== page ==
Research – Immediate skin-to-skin contact improves premature babies’ survival chance

Once again science brilliantly demonstrates the magnificence of humanity, and offers new hope for premature babies. A ground-breaking study co-ordinated with the WHO and published in the New England Journal of Medicine discovered that immediate skin-to-skin contact significantly increases a premature baby’s chances of survival. This research wonderfully highlights the humanity of both premature babies and unborn babies alike; it also extinguishes the warped belief that babies in the womb are not yet human beings. 

We’re so excited by this marvellous discovery – that immediate skin-to-skin contact significantly increases a premature baby’s chances of survival. It’s as if this research confirms what we inherently know – there is a beautifully powerful connection between baby and mother. 

Researchers at Karolinska Institutet, co-ordinated by the World Health Organization (WHO), found that a method, known as ‘kangaroo mother care’ (KMC), has the potential to reduce mortality of premature babies by approx. 25%. That equates to hundreds of thousands of additional lives saved every year, compared to current methods.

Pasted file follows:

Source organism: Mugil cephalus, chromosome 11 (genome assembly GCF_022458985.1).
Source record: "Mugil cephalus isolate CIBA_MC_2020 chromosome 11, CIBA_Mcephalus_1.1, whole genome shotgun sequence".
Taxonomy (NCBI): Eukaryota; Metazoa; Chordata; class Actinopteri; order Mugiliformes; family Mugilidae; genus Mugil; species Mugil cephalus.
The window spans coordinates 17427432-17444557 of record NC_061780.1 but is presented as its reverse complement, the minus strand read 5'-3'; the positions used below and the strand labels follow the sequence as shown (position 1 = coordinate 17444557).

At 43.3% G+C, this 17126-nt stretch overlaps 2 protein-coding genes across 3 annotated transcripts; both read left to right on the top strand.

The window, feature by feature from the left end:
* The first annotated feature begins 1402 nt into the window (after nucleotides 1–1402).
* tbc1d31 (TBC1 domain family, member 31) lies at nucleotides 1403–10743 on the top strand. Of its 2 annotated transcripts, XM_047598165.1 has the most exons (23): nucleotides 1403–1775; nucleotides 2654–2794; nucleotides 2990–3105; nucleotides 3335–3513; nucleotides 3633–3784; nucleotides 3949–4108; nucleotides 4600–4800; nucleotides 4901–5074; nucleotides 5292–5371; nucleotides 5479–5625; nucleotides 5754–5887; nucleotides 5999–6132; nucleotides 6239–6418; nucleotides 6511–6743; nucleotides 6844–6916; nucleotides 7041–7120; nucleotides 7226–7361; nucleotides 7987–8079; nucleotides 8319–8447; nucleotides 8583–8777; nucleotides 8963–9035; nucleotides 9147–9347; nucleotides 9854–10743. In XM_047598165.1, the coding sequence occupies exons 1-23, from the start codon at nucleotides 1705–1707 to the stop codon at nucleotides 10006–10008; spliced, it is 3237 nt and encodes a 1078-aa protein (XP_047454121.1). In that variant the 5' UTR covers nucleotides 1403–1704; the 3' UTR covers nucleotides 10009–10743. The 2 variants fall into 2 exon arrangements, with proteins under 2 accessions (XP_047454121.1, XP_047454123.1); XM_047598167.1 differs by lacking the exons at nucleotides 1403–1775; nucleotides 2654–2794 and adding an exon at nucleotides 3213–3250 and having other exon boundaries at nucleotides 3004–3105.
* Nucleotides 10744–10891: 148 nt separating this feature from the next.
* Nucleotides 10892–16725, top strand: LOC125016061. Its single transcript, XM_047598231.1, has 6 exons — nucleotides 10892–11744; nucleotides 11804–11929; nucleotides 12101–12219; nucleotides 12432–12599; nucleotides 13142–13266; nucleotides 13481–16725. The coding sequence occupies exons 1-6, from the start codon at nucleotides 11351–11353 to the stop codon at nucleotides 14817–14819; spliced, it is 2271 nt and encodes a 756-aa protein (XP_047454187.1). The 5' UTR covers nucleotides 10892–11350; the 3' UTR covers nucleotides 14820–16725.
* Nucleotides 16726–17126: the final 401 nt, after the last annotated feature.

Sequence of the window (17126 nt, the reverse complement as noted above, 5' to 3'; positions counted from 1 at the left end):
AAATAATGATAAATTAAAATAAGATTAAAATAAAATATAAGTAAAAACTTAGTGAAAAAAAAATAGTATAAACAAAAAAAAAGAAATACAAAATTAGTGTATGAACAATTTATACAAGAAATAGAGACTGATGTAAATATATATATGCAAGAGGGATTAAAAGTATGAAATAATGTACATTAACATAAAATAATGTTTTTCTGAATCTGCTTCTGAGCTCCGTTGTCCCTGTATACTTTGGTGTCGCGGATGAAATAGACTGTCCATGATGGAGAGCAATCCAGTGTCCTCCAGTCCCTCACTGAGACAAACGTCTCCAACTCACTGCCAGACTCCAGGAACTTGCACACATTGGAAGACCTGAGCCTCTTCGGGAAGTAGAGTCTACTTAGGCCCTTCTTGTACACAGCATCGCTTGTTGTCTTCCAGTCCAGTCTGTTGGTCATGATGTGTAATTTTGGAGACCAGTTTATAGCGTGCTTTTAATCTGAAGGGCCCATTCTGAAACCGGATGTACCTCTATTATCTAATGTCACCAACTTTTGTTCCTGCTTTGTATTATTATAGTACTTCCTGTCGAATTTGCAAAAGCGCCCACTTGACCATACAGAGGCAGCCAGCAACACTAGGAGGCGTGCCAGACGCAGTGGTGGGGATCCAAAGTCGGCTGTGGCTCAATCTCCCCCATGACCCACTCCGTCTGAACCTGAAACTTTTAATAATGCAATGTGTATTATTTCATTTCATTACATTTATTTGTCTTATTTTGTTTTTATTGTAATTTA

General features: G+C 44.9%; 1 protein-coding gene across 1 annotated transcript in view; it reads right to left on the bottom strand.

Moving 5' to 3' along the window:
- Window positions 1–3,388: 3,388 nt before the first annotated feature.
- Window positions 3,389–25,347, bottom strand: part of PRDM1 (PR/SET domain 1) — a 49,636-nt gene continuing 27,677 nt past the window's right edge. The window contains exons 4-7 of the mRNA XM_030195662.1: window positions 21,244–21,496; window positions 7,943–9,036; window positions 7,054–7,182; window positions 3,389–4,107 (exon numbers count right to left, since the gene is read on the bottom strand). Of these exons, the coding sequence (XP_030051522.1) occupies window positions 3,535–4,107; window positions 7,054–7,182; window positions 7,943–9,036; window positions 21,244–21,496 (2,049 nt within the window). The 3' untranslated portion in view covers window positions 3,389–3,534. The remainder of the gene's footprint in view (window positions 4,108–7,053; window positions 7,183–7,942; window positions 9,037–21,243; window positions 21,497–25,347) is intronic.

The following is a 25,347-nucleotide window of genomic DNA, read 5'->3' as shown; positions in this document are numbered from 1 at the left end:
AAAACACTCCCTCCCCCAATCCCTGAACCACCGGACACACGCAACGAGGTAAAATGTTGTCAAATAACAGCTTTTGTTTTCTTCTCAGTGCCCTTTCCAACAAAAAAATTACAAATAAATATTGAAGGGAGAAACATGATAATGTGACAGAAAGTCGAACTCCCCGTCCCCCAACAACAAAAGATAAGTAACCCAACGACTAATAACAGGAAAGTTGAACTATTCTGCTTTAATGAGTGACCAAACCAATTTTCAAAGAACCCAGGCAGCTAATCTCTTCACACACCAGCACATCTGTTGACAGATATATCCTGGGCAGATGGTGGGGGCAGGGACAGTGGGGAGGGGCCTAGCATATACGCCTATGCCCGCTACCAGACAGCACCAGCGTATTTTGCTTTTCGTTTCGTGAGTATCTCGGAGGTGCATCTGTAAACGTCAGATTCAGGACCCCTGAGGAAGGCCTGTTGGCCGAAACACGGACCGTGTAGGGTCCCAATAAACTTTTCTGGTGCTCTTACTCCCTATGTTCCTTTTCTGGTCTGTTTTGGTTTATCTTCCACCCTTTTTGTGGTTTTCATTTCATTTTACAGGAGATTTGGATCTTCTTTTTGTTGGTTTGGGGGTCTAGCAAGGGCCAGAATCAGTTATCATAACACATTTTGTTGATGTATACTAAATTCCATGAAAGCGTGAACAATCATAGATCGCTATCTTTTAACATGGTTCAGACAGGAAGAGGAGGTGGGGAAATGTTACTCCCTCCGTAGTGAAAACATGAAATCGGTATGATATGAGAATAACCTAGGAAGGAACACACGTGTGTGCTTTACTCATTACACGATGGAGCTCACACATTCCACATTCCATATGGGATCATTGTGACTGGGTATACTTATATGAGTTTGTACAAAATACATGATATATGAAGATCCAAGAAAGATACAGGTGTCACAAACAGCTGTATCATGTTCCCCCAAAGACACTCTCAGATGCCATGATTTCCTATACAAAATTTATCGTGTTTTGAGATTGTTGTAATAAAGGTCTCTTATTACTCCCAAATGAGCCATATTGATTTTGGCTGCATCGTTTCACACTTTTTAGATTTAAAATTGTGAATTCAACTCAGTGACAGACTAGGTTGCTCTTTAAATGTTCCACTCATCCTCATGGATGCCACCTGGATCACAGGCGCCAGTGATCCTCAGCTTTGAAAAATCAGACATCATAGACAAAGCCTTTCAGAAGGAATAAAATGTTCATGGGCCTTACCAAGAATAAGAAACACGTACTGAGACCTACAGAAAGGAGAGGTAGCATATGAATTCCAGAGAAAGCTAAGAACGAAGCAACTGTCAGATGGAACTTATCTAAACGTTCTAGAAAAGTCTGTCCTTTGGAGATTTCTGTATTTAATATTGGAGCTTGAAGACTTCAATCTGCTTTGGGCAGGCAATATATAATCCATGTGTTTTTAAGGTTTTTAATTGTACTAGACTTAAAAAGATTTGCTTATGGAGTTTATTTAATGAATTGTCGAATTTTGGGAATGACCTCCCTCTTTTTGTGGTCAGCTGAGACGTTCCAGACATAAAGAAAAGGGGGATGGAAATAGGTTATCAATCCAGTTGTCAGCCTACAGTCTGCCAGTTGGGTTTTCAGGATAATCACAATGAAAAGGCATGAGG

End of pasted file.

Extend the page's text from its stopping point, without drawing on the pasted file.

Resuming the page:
Kangaroo mother care (KMC) is a method of care of pre-term infants. The method involves infants being carried, usually by the mother, with skin-to-skin contact.

Here’s what Right To Life UK spokesperson Catherine Robinson, said:

“This study is important not only because, if implemented, it is likely to improve the survival rate for premature babies, but also because it shows the humanity of these babies. Sadly, there are babies in the womb at the same gestational age as these premature babies, who are aborted before they are born”.

Read the full article here.

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